The reason that
div does not return
Infinity is simple--there is no representation for infinity in the
Infinity because it follows the IEEE 754 standard (which describes floating point number representations) since the default
Fractional type is
To make mathematicians cringe even more, you get a different result if you divide by negative 0, despite the fact that
-0 == 0 for floats:
This is also behavior from the standard.
If you use a different fractional type like
Rational, you will get the behavior you expect:
Prelude> 1 / (0 :: Rational)
*** Exception: Ratio.%: zero denominator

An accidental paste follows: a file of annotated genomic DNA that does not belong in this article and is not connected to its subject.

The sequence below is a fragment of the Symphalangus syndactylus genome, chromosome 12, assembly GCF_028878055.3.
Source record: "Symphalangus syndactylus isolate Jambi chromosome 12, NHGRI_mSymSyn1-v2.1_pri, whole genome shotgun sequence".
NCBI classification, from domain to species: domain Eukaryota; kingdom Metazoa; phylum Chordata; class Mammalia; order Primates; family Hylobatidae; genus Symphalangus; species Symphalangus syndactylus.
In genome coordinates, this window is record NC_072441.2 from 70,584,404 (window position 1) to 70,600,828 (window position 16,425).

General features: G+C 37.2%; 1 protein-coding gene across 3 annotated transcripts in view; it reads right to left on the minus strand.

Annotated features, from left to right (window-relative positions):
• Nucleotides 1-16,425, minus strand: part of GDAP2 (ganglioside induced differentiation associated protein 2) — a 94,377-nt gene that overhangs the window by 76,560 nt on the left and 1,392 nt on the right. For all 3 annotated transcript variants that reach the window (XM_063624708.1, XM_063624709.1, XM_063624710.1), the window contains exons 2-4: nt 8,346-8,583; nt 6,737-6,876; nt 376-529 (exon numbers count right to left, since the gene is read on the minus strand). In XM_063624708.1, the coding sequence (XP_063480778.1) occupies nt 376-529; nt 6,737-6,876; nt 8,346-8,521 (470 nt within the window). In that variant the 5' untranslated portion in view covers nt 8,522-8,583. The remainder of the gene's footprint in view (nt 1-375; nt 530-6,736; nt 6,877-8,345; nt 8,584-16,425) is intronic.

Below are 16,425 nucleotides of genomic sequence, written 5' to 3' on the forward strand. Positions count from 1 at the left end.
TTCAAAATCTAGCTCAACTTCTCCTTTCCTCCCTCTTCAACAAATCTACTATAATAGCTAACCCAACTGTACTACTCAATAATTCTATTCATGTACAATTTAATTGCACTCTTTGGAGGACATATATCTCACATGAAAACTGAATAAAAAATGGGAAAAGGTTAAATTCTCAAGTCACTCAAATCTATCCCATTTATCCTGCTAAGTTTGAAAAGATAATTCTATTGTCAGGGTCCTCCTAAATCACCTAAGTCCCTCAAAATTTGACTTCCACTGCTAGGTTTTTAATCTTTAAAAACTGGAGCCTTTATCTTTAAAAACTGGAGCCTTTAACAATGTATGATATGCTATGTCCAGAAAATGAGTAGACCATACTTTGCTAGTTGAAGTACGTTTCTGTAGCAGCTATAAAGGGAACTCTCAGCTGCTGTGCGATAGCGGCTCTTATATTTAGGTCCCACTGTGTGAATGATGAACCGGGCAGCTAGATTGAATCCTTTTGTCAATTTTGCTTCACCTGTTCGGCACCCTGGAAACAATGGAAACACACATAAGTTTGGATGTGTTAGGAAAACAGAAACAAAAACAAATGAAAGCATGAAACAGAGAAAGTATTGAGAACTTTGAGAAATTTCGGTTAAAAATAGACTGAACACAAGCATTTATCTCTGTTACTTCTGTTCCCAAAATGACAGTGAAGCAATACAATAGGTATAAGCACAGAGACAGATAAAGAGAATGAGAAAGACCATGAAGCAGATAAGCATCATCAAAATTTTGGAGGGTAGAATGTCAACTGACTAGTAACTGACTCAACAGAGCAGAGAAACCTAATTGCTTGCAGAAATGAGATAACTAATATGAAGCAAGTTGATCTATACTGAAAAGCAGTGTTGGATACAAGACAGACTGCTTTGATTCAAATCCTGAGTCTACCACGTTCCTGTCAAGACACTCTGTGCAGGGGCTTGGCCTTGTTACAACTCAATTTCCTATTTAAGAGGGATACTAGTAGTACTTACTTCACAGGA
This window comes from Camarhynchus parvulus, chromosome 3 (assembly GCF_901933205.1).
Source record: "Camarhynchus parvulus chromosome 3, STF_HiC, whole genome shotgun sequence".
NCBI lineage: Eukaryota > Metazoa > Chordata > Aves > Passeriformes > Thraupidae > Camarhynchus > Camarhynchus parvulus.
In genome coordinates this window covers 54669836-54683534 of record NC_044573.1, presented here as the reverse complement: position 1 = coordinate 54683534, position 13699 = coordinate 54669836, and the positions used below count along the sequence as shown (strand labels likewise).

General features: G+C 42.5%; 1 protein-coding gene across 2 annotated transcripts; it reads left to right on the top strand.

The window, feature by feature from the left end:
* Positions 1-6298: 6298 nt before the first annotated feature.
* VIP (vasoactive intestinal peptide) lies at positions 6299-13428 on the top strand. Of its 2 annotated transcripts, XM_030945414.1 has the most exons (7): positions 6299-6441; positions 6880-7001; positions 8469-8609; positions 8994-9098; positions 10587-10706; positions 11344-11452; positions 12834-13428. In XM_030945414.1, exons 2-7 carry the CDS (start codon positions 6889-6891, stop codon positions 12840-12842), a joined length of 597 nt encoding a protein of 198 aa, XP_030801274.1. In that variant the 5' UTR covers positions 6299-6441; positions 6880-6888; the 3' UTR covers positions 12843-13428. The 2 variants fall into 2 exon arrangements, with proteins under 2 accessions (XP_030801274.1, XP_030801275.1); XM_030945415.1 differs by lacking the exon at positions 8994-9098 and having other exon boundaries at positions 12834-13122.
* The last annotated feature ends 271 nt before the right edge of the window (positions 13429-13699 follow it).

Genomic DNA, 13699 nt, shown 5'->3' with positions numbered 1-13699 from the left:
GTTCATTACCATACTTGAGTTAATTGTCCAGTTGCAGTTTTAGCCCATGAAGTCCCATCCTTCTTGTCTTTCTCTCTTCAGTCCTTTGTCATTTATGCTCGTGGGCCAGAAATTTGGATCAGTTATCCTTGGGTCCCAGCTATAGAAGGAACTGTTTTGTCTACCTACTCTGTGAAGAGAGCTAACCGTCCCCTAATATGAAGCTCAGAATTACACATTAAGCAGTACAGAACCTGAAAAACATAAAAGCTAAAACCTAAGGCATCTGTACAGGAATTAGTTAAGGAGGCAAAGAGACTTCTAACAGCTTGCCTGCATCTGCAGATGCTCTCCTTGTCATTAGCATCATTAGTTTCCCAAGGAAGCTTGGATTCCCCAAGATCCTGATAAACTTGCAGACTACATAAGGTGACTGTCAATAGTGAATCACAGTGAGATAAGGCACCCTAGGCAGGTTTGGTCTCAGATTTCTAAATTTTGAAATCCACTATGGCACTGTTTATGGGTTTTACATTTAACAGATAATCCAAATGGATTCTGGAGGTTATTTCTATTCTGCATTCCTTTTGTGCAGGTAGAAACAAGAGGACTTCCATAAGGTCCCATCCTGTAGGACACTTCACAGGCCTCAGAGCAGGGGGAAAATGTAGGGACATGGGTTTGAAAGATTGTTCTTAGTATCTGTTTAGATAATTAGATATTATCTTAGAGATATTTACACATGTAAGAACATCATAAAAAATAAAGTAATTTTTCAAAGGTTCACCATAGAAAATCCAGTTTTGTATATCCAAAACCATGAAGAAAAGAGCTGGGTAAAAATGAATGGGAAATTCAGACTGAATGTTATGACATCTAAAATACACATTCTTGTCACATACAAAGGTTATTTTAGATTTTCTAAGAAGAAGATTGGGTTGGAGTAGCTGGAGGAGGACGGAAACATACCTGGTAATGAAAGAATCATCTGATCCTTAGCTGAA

Coincidentally, if you're wondering about why
Double are the types in question when your actual operation does not reference them, take a look at how Haskell handles defaulting types (especially numeric types) in the report.
The short version is that if you have an ambiguous type from the
Num class, Haskell will first try
Integer and then
Double for that type. You can change this with a
default (Type1, Type2...) statement or turn it off with a
default () statement at the module level.